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I'm currently studying oracle 11g,i had this question in mind but never found the answer even in the docs. What happens if log files storage is full?

does the DB stop or block any DML or DDL execution? Does it delete ancient log files and run like nothing happened ?

Thank you !

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  • @Phil W already gave a very thorough and accurate answer. But I am a bit puzzeled by "studying oracle 11g". While a lot of the fundamentals remain the same, 11g is by now obsolete and fully unsupported. Is there a reason you are studying that particular version, and not the current 19c or 20c?
    – EdStevens
    Sep 4, 2020 at 12:50
  • University program Sep 4, 2020 at 13:10
  • Gotta wonder about a university that teaches out-of-date products. Like taking a course on Windows, and they are using Windows XP.
    – EdStevens
    Sep 4, 2020 at 13:17

1 Answer 1

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What happens if log files storage is full?

Short answer: The database hangs and will not accept any further changes. Read activity may or may not be able to continue.

Changes (insert, updates, etc.) are written to the Online Redo logs. There are always a number of these arranged as a Circular Buffer and, once one of them is full, the database simply "moves on" to write into the next, "available" one.

The Online Redo Logs that are full are picked up the by the Archiver process, which dumps the redo data into an Archived Redo Log (ArchiveLog) file and clears the OnLine Redo Log, making it available for use again. This usually happens in plenty of time, before the database needs to use that particular Online Redo Log file again.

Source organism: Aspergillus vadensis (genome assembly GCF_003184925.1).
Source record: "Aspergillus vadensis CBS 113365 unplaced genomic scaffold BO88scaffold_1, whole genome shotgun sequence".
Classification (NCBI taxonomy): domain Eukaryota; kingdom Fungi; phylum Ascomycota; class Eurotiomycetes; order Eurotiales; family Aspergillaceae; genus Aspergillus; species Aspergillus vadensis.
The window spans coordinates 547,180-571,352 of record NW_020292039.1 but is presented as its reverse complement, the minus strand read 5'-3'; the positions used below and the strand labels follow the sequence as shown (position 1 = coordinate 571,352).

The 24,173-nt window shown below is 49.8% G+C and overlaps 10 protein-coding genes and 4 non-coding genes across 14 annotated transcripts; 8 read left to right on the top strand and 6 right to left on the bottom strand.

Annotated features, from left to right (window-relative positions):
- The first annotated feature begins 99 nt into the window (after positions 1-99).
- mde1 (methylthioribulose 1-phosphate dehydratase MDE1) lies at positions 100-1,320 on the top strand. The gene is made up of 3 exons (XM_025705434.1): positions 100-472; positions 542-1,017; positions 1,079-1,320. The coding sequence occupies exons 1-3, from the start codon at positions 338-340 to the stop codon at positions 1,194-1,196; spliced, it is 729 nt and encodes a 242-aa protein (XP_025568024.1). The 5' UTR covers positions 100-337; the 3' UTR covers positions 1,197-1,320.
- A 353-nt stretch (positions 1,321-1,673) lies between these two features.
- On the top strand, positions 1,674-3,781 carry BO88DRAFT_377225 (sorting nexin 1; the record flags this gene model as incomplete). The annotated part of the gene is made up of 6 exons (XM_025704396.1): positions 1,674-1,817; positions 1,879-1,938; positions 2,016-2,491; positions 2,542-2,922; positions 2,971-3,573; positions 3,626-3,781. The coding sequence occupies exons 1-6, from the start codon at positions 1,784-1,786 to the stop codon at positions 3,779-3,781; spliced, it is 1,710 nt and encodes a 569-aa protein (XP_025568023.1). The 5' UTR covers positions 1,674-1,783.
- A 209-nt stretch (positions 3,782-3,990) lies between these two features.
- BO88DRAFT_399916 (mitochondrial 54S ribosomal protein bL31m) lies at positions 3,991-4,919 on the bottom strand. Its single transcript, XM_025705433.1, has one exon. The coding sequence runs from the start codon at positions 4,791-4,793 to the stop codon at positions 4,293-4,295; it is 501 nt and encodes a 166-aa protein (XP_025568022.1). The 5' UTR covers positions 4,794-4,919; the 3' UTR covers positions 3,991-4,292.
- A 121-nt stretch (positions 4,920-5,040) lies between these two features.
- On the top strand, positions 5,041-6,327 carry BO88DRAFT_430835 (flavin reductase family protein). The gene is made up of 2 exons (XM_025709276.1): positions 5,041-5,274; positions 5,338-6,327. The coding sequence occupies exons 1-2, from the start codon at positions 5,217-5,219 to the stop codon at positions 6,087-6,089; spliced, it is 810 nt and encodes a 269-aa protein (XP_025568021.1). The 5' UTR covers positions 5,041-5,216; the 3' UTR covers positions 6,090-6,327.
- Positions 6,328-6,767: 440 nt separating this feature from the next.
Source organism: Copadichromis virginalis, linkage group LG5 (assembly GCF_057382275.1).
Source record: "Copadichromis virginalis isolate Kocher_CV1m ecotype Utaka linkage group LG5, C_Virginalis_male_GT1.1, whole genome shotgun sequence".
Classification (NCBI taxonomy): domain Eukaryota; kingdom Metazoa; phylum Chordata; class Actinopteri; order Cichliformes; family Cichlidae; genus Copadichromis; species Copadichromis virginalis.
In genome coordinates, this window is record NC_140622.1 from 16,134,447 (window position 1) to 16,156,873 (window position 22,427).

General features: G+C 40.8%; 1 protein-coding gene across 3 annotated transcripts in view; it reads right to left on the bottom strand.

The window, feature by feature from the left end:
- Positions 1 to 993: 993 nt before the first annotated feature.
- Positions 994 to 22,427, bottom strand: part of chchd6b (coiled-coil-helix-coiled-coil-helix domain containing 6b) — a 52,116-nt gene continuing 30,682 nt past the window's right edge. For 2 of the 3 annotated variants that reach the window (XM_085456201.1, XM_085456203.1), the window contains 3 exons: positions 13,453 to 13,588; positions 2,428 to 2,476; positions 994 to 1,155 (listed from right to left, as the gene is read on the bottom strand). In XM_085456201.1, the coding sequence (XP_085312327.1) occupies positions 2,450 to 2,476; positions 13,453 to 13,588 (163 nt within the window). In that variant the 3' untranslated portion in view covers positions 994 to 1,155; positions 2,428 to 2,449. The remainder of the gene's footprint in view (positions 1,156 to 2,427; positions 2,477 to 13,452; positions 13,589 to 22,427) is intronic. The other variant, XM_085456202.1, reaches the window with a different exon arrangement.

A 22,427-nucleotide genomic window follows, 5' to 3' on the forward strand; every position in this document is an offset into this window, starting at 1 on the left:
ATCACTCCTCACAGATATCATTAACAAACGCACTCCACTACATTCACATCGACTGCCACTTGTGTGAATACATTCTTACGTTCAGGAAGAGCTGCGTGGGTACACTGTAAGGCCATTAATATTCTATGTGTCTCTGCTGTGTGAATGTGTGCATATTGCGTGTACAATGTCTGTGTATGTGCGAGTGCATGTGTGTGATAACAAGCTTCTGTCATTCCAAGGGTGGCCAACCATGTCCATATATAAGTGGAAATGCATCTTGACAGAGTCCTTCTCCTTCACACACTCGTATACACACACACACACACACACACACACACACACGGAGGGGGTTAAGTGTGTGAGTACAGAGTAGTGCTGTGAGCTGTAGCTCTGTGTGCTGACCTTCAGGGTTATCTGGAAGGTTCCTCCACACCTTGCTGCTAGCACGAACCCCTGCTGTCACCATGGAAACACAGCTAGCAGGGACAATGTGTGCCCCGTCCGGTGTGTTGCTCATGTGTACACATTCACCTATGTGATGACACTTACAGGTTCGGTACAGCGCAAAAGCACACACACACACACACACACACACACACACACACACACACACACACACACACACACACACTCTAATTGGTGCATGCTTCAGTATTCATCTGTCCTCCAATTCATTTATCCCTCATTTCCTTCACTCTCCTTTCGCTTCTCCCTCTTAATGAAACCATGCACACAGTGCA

If the disk containing the Archivelogs fills up, nothing happens - straight away.

The Archiver process will simply wait until it gets enough free space to write the ArchiveLog file and will not do anything else until it can.

Meanwhile, the database continues to fill up the OnLine Redo Logs with changes, periodically moving from one to the next, as they fill up.

The Crunch Point comes when the Archiver is "stuck" and the Online Redo Logs are all full up as well. Now your database simply hangs. It cannot accept any further changes because it has nowhere to record them.
By this time, the Alert log will be full of error messages saying that the Archiver is stuck.

You should only remove ArchiveLog files manually using RMAN.
RMAN knows which files it has to keep hold of so that it can recover your database and so won't get rid of anything you need. Just deleting files by hand, you might.

Better still, you can tell the database to put the ArchiveLog files into the Fast Recovery Area, in which case Oracle database can manage them automatically. You still need to setup and configure RMAN.

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